Pakistan

How Nasa's GRACE satellites can solve Pakistan's water shortage

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While Pakistani agriculturalists have traditionally relied on one of the largest continuous irrigation systems in the world to water their crops, the country has turned to groundwater to keep up with surging demand due to increasing urbanisation and a growing population.

With over 60 per cent of Pakistan's water pumped from natural underground reservoirs, and no limits on how many wells can be drilled and how much they can be drained, it becomes difficult for authorities to precisely monitor the underground water levels.

But things are changing with Nasa's Gravity Recovery and Climate Experiment (GRACE) satellites, which allow effective monitoring of the vital resource, leading to better management of the resource.

Water managers are using these satellites through partnership with engineers and hydrologists at the University of Washington in Seattle.

"Satellites up in space looking at how much water we have underground, in rivers or in the atmosphere are providing routine observations that can help policymakers and on-the-ground managers make informed decisions," says Faisal Hossain, associate professor of civil and environmental engineering at the University of Washington.

"From offering improved flood forecasting to indicating areas where groundwater resources are threatened, freely available satellite data can be an invaluable resource, particularly in developing countries."

The Pakistan Council of Research in Water Resources, after training at the University of Washington, began using GRACE satellite data in January to generate monthly updates on changes in groundwater storage in the Indus river basin.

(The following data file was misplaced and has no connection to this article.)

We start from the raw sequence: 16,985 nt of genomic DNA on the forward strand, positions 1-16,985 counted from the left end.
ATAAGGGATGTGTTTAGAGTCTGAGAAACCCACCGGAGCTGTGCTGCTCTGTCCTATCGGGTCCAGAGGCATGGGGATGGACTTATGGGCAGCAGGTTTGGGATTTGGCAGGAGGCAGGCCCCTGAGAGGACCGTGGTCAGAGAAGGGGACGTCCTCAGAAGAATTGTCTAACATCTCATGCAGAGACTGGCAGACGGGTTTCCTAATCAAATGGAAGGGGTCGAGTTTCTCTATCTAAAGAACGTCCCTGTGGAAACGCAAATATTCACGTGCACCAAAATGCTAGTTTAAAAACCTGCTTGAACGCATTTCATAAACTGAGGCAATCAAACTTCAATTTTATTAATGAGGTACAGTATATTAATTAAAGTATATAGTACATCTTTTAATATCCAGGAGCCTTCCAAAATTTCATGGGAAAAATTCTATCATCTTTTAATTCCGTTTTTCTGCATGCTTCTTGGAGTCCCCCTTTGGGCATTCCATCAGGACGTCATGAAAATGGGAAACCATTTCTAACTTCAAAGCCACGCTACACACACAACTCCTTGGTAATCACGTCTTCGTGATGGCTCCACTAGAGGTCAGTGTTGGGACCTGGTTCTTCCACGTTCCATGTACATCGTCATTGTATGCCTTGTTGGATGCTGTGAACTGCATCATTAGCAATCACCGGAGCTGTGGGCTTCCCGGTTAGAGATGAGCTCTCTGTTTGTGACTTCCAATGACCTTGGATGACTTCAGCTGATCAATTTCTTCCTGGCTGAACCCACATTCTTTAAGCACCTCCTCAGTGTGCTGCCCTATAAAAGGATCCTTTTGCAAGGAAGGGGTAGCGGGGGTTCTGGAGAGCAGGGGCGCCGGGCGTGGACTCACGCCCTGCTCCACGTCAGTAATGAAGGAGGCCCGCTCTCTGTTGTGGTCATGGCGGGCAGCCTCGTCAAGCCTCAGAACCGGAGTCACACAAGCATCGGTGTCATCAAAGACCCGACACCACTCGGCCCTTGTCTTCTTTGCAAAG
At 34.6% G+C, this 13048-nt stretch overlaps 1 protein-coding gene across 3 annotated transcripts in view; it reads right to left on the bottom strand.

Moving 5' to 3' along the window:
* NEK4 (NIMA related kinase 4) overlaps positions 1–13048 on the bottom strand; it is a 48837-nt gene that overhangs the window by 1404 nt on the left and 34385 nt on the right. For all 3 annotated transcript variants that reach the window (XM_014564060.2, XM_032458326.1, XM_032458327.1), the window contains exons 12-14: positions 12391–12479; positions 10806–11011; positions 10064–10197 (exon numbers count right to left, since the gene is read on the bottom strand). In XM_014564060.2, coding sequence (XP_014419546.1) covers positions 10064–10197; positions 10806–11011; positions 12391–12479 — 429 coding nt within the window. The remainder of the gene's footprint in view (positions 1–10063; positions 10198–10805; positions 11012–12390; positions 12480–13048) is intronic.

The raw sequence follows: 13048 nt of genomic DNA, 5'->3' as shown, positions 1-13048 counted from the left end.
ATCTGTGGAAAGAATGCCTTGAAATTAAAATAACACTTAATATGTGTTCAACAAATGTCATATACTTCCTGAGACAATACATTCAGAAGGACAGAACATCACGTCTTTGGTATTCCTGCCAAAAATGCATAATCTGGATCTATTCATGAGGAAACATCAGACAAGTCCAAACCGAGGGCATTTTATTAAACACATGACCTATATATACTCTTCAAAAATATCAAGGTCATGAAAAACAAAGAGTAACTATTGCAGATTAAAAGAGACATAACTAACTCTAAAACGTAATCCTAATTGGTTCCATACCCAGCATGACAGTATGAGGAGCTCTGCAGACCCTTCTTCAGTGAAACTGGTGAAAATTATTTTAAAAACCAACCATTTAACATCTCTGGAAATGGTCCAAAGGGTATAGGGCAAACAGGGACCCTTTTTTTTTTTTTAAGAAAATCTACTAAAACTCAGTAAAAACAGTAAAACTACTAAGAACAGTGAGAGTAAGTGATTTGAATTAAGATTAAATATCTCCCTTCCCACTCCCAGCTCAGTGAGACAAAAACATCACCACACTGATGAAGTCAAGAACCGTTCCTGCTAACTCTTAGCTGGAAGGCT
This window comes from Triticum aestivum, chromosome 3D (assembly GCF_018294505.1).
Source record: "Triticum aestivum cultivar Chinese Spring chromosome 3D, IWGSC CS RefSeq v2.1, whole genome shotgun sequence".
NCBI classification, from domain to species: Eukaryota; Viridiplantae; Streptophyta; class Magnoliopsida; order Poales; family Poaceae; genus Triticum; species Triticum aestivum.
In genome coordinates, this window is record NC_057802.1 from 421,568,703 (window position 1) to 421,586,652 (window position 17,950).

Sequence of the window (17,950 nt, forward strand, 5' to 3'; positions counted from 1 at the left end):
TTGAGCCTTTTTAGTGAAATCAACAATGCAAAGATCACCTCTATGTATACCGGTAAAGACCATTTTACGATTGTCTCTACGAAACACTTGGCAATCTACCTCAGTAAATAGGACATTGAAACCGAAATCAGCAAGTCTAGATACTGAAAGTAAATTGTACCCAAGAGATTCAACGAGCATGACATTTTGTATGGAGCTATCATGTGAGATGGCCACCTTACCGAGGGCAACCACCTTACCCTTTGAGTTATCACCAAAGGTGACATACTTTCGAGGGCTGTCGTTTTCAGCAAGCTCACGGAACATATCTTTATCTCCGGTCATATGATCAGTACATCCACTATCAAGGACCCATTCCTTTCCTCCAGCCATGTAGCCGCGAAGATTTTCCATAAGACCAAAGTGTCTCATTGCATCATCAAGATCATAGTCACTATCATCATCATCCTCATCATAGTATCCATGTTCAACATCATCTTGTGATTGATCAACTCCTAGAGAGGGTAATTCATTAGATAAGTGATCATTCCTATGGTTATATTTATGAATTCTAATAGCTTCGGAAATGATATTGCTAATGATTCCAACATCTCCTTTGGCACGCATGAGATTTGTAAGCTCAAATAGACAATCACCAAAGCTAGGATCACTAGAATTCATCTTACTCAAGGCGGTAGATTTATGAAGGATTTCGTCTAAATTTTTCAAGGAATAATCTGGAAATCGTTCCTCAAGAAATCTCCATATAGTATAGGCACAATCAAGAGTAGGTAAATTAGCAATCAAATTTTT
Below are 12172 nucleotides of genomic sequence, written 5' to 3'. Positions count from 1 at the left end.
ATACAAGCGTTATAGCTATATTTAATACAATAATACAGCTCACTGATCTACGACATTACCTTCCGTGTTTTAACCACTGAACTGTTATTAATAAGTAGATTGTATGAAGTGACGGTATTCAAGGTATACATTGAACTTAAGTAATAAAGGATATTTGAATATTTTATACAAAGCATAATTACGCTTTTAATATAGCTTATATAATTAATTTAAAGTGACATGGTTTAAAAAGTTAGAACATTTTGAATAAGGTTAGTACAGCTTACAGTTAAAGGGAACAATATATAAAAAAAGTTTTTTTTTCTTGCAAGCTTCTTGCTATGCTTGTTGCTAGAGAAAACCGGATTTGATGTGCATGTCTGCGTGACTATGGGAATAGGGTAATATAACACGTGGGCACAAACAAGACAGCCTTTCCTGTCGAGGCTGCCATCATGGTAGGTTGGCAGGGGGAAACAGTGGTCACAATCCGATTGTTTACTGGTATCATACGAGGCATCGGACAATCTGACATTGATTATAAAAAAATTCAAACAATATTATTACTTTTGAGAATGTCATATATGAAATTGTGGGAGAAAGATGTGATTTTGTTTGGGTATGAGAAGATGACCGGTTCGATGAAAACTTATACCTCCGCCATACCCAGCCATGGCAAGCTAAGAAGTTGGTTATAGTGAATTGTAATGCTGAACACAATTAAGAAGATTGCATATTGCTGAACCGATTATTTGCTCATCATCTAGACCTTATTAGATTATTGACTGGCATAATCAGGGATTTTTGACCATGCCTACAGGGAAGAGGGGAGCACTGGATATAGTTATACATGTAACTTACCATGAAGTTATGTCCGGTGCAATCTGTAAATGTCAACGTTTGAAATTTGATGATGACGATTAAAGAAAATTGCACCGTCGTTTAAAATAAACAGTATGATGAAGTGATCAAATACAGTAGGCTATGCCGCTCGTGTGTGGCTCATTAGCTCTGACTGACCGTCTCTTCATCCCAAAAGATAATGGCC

The monthly reports allow researchers to track groundwater supplies and see where they are being depleted and recharged.

How it works

GRACE's twin satellites which were launched in 2002 to gauge variations in gravity caused by the changing mass of water, helping scientists track where water is, how it changes with time, and estimate changes in the amount of water available as well as in groundwater supplies.

"Using these satellites, we can indicate the areas that are most threatened by groundwater depletion. We can tell the farmers and water managers and help decision makers formulate better and more sustainable policies," says Naveed Iqbal, an assistant director and hydrogeologist at the Pakistan Council of Research in Water Resources.

Faisal Hossain says conventional monitoring ─ "sending people and sticking probes in the ground to measure water" ─ is time consuming and expensive.

Remoteness of terrain and a tenuous security situation limit the possibility of on-the-ground monitoring, he says.

While the satellite information offers lower spatial resolution in comparison with traditional monitoring efforts, it provides benefits in terms of cost of efficiency. For instance, water managers spent eight years building a monitoring network in the Indus river basin, but this network only provides readings twice a year.

Like all Nasa satellite data, GRACE data is freely available for download from Nasa data centres.

Hossain attributes the success of the project in part to the immersion of a Pakistani agency staff person in a long-term lab research residency at the University of Washington, saying the placement not only allowed him to "master the scientific concepts, but also to communicate to us the true hurdles that we are up against."

He emphasised the importance of buildings skills of in-country managers and user-friendly systems rather than sole focus on scientific research, data acquisition and technology.

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